LAT on Obama on Mountaintop Removal

Interesting article from the LA Times’ Tom Hamburger and Petter Wallsten today: Obama walks a fine line over mining.

Although environmentalists had expected the new administration to put the brakes on mountaintop removal, Rahall and other mining advocates have pointed out that Obama did not promise to end the practice and was more open to it than his Republican opponent, Arizona Sen. John McCain.

A review of Obama’s campaign statements show that he had expressed concern about the practice without promising to end it. On a West Virginia visit, when asked about the impact of the mining on the state’s streams, he said he wanted “strong enforcement of the Clean Water Act,” adding: “I will make sure the head of the Environmental Protection Agency believes in the environment.”

And his EPA administrator, Lisa Jackson, has said that the agency had “considerable concern regarding the environmental impact these projects would have on fragile habitats and streams.” She pledged that the agency would “use the best science and follow the letter of the law in ensuring we are protecting our environment.”

Soon afterward, the agency in effect blocked six major pending mountaintop removal projects in West Virginia, Kentucky and Ohio.

But this month, after a series of White House meetings with coal companies and advocates including Rahall and Democratic West Virginia Gov. Joe Manchin III, the EPA released the little-noticed letter giving the green light to at least two dozen projects.

“It was a big disappointment,” said Joan Mulhern, a lawyer for Earthjustice, an environmental law firm that has led court challenges to mountaintop removal. “It’s disturbing and surprising that this administration, headed by a president who has expressed concern about mountaintop removal, would let such a large number of permits go forward without explanation.”

So, I have another case where Obama-the-president falls short of the hope crafted by Obama-the-candidate. Obama clearly is head and shoulders above the Bush administration in the areas of environmental protection and paying attention to science, but that doesn’t mean he’s everything I could hope for. Bush routinely approved these mountaintop removals; Obama made a show of opposition, then let the coal industry (and the unions who delivered the presidency to him in Appalachia) call in their chits.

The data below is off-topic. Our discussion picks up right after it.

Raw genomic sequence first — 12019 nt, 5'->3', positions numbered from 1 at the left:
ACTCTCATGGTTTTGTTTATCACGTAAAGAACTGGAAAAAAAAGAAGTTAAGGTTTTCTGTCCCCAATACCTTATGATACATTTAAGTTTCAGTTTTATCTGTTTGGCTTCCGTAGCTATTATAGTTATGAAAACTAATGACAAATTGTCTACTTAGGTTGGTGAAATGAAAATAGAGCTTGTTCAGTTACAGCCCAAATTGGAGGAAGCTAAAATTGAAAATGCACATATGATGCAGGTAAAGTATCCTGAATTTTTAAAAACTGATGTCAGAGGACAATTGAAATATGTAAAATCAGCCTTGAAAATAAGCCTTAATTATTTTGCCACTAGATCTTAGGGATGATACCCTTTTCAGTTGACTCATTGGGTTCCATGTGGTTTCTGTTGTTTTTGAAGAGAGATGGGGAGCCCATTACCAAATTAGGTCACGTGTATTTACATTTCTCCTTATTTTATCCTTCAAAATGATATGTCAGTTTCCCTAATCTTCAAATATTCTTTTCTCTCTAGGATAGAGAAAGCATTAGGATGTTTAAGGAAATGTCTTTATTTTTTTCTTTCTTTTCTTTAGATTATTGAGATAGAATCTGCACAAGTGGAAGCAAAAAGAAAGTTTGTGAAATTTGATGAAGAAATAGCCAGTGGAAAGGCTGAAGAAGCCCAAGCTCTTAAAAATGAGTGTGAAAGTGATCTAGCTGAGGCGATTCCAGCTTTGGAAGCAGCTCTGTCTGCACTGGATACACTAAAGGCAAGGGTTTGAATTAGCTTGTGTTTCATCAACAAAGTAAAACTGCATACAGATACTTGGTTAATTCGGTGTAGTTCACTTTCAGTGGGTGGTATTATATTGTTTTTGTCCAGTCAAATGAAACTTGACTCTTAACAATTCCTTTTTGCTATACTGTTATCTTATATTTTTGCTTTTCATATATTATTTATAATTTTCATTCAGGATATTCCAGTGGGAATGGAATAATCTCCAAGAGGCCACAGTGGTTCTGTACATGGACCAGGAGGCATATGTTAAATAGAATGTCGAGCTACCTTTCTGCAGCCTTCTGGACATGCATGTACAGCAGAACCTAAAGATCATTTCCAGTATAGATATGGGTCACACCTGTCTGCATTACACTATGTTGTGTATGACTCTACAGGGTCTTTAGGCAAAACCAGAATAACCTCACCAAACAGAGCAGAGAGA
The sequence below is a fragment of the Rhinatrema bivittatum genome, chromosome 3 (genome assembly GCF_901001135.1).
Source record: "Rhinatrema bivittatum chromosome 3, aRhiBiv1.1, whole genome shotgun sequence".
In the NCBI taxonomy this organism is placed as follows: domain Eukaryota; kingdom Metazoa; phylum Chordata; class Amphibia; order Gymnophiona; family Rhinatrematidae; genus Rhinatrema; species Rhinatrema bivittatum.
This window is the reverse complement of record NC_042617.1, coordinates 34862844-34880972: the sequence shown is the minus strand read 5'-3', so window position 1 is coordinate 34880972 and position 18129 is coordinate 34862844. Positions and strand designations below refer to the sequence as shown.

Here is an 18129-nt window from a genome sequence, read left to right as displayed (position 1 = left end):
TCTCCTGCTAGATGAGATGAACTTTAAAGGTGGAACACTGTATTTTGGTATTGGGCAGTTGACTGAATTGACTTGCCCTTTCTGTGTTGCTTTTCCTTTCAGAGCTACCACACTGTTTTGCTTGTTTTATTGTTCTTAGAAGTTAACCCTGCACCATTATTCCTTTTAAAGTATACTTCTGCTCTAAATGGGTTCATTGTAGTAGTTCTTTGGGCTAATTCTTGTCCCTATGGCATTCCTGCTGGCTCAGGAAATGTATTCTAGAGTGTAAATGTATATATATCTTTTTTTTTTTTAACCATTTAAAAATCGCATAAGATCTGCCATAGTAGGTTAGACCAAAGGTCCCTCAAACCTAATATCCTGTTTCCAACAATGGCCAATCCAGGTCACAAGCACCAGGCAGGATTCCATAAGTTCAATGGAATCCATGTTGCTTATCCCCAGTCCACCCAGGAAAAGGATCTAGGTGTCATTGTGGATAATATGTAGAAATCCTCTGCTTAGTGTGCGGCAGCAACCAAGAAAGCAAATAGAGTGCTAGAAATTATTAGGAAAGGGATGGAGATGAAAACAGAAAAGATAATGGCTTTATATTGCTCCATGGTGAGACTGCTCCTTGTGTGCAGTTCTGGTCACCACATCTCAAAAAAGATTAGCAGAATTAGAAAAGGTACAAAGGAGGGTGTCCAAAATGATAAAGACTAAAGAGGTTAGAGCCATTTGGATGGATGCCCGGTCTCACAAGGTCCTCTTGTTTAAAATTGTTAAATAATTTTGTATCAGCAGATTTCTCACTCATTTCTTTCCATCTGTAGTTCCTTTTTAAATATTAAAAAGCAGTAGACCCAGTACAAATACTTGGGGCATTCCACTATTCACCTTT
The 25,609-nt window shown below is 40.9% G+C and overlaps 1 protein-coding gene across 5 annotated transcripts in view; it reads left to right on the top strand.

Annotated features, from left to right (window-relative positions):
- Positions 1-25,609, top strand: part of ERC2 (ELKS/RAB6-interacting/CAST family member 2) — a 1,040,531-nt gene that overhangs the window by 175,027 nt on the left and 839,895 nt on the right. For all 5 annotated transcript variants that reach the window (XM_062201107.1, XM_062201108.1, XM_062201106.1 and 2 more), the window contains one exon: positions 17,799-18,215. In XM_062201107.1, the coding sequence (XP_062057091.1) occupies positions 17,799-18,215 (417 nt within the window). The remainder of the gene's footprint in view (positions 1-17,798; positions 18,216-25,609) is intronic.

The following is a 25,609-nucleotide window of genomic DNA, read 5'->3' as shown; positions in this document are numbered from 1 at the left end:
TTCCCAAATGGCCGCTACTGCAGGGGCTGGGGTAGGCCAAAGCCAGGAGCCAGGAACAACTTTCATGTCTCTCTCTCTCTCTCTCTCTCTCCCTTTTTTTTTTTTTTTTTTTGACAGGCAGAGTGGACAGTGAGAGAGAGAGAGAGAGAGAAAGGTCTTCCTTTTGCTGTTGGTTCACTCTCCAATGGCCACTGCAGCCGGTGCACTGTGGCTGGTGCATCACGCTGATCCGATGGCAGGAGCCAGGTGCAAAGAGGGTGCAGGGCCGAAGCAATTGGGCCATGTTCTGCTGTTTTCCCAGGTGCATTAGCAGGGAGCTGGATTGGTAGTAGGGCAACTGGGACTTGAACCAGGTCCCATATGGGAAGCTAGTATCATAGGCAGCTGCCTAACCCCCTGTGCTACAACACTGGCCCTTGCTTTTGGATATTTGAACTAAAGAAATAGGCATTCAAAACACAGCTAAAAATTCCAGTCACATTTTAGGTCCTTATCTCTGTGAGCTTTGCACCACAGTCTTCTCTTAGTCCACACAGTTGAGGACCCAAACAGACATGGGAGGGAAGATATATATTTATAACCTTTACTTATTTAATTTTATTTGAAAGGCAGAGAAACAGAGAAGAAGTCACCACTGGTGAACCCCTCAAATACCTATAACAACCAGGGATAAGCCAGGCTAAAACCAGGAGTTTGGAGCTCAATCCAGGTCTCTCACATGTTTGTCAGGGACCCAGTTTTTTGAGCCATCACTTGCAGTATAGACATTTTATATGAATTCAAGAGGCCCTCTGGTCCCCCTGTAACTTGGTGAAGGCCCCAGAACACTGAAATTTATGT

So, it makes me sad, and draws down a little further my store of goodwill. The man is, above all, a pragmatist, and pragmatically, as with torture prosecutions and gay marriage and decriminalization of marijuana, he has more to lose than to gain if he decides this issue the way I think he should. So that’s what we can expect going forward.

It makes me wonder: On issues like universal healthcare and global warming, how far out on a limb will he be willing to go, really? When push comes to shove, and it looks like those who supported him most ardently in 2008 have nowhere else to go, will the energy interests and the drug companies and the unions and whoever else is willing to push hard against any significant change succeed in pulling him back? Sometimes a compromise isn’t good enough. Sometimes you’re better off risking it all, even if the odds are against you, because what looks like the “safer” choice really isn’t safe.

At the end of the day, what does Obama stand for? What does he actually care about enough to spend this political capital that he’s so carefully hoarding? Anything? Or is the gaining of power really its own end? Is this just a smarter, outwardly friendlier version of the Mayberry Machiavellis?

I guess I’ll have to wait to find out.

8 Responses to “LAT on Obama on Mountaintop Removal”

  1. shcb Says: